Hubble Space Telescope studies of low-redshift Type Ia supernovae: Evolution with redshift and ultraviolet spectral trends

We present an analysis of the maximum light, near ultraviolet (NUV; 2900-5500 A) spectra of 32 low redshift (0.001<z<0.08) Type Ia supernovae (SNe Ia), obtained with the Hubble Space Telescope (HST). We combine this spectroscopic sample with high-quality gri light curves obtained with robotic telescopes to measure photometric parameters, such as stretch, optical colour, and brightness. By comparing our data to a comparable sample of SNe Ia at intermediate-z (0.4<z<0.9), we detect modest spectral evolution (3-sigma), in the sense that our mean low-z NUV spectrum has a depressed flux compared to its intermediate-z counterpart. We also see a strongly increased dispersion about the mean with decreasing wavelength, confirming the results of earlier surveys. These trends are consistent with changes in metallicity as predicted by contemporary SN Ia spectral models. We also examine the properties of various NUV spectral diagnostics in the individual spectra. We find a general correlation between stretch and the velocity (or position) of many NUV spectral features. In particular, we observe that higher stretch SNe have larger Ca II H&K velocities, that also correlate with host galaxy stellar mass. This latter trend is probably driven by the well-established correlation between stretch and stellar mass. We find no trends between UV spectral features and optical colour. Mean spectra constructed according to whether the SN has a positive or negative Hubble residual show very little difference at NUV wavelengths, indicating that the NUV evolution and variation we identify do not directly correlate with Hubble residuals. Our work confirms and strengthens earlier conclusions regarding the complex behaviour of SNe Ia in the NUV spectral region, but suggests the correlations we find are more useful in constraining progenitor models than improving the use of SNe Ia as cosmological probes.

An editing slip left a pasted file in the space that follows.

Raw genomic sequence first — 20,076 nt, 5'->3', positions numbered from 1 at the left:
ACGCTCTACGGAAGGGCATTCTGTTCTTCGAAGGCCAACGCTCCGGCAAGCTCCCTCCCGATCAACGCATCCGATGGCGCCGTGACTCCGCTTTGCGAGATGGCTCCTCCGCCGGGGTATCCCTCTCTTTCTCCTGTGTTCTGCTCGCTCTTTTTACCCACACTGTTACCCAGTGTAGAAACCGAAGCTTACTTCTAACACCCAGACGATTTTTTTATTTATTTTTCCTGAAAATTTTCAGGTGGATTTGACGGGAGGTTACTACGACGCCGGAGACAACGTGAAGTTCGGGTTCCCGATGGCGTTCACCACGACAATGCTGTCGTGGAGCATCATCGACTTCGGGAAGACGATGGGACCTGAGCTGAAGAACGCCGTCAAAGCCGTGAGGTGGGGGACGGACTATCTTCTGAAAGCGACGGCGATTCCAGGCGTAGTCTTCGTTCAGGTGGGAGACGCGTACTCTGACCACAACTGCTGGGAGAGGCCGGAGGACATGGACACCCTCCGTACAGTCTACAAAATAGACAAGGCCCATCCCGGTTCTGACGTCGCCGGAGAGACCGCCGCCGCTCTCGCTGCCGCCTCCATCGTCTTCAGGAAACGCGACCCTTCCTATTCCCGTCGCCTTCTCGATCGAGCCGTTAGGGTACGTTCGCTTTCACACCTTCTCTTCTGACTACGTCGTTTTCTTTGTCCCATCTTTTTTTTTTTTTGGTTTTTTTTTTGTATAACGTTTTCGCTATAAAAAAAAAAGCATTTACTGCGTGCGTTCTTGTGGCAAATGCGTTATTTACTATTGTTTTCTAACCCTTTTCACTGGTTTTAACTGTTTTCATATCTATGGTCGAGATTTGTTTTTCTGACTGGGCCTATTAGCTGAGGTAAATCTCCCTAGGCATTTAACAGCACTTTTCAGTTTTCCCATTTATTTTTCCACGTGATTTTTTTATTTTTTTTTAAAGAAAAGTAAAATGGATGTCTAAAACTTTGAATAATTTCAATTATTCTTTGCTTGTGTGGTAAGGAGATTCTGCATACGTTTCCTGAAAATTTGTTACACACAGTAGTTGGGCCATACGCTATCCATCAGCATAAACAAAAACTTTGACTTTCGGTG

Paper Reference: 
arXiv:1205.7040v1
Publication Date: 
11 August, 2012